Majority of voters not convinced by Tory promises to lower immigration to below 100,000

David Cameron's 'cast-iron' pledge to lower immigration to the 'tens of thousands' was left in tatters after the figure reached 298,000 in 2014

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The vast majority of voters do not believe David Cameron’s repeated promises to reduce net migration to Britain to below 100,000, a poll today discloses.

Before the last election David Cameron made a “cast-iron” pledge that he would reduce the number to “tens of thousands” by 2015, but was forced to admit failure to hit the target after the figure reached 298,000.

Mr Cameron renewed the commitment yesterday, saying: “You can call it an ambition, you can call it a target. That is what I want to achieve.”

But the ICM survey uncovered huge public scepticism over the credibility of his promise, with people believing by a majority of more than six to one (86 per cent to 14 per cent) that the Government is unlikely to be able to cut migration below 100,000.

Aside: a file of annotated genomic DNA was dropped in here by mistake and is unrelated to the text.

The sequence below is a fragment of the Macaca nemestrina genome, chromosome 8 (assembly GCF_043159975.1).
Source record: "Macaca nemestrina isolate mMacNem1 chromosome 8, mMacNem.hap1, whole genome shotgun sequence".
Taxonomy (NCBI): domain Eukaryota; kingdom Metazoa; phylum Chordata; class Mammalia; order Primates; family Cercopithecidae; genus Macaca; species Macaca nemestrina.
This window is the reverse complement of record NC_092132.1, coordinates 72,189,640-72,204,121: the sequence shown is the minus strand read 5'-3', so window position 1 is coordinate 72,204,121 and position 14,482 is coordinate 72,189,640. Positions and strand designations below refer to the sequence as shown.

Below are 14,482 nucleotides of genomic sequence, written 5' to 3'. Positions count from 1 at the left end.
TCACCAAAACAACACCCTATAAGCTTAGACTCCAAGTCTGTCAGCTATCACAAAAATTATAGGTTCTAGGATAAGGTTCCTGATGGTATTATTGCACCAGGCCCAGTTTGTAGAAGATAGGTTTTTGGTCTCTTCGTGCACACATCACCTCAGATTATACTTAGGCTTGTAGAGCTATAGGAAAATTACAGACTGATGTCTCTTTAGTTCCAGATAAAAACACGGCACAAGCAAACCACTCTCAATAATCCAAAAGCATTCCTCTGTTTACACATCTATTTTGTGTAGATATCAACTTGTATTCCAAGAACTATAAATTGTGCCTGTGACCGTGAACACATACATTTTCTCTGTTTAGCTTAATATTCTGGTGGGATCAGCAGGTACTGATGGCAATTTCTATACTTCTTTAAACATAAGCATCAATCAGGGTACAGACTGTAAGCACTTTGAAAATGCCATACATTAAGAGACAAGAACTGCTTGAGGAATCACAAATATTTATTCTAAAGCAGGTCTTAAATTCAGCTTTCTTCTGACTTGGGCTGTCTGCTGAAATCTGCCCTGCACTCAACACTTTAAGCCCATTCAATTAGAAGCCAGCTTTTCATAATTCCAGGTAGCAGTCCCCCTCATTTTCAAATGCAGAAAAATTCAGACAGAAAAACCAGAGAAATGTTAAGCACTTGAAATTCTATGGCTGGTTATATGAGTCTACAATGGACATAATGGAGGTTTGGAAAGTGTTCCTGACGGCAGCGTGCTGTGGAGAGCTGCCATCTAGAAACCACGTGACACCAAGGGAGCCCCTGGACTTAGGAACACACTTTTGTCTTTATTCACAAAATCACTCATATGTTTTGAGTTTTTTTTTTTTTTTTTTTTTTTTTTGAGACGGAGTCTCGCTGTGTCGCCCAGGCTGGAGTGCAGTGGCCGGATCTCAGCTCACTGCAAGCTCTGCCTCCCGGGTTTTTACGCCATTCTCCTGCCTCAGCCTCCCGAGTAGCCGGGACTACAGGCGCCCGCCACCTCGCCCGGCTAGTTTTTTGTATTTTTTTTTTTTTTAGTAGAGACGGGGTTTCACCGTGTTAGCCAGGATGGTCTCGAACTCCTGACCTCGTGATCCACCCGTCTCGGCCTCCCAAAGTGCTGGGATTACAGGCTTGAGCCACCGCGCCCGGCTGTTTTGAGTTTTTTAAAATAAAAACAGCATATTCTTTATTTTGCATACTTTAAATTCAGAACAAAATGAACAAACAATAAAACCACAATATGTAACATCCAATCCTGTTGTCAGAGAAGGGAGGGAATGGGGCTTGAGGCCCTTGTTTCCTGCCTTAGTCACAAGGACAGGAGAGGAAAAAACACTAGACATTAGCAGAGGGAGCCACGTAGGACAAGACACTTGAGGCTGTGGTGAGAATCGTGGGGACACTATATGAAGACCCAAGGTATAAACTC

The poll, for the thinktank British Future, also found 78 per cent of voters thought it would be better to set a deliverable target, even if that meant aiming for a smaller cut in numbers, with 22 per cent taking the opposite view.

 

Three-quarters believed it would be preferable to fix different targets for different types of immigration than to adopt “a one size fits all approach”.

Sunder Katwala, the director of British Future, said: “To restore trust on immigration, politicians need to make promises they can keep. The public are right. There is no real world chance of meeting the current net migration target in the next Parliament. The numbers just don’t add up.

“It makes no sense for the Prime Minister to repeat an immigration pledge which is bound to fail if his economic plan works.

“None of the supporters of this target have ever produced a plan to meet it. Repeating the net migration target without any credible route map to get there is like proposing to eliminate the budget deficit without any policies on government spending or tax.”

Mr Cameron told the Sunday Telegraph that he understood public disquiet over levels of immigration.

“Britain is facing quite a lot of pressure because the level of migration has been too high for too long. You see that on school places and you see that in some places on the health service.

“I can absolutely say to people who are concerned about this, I hear you, I hear your concern, I get your message,” he said.

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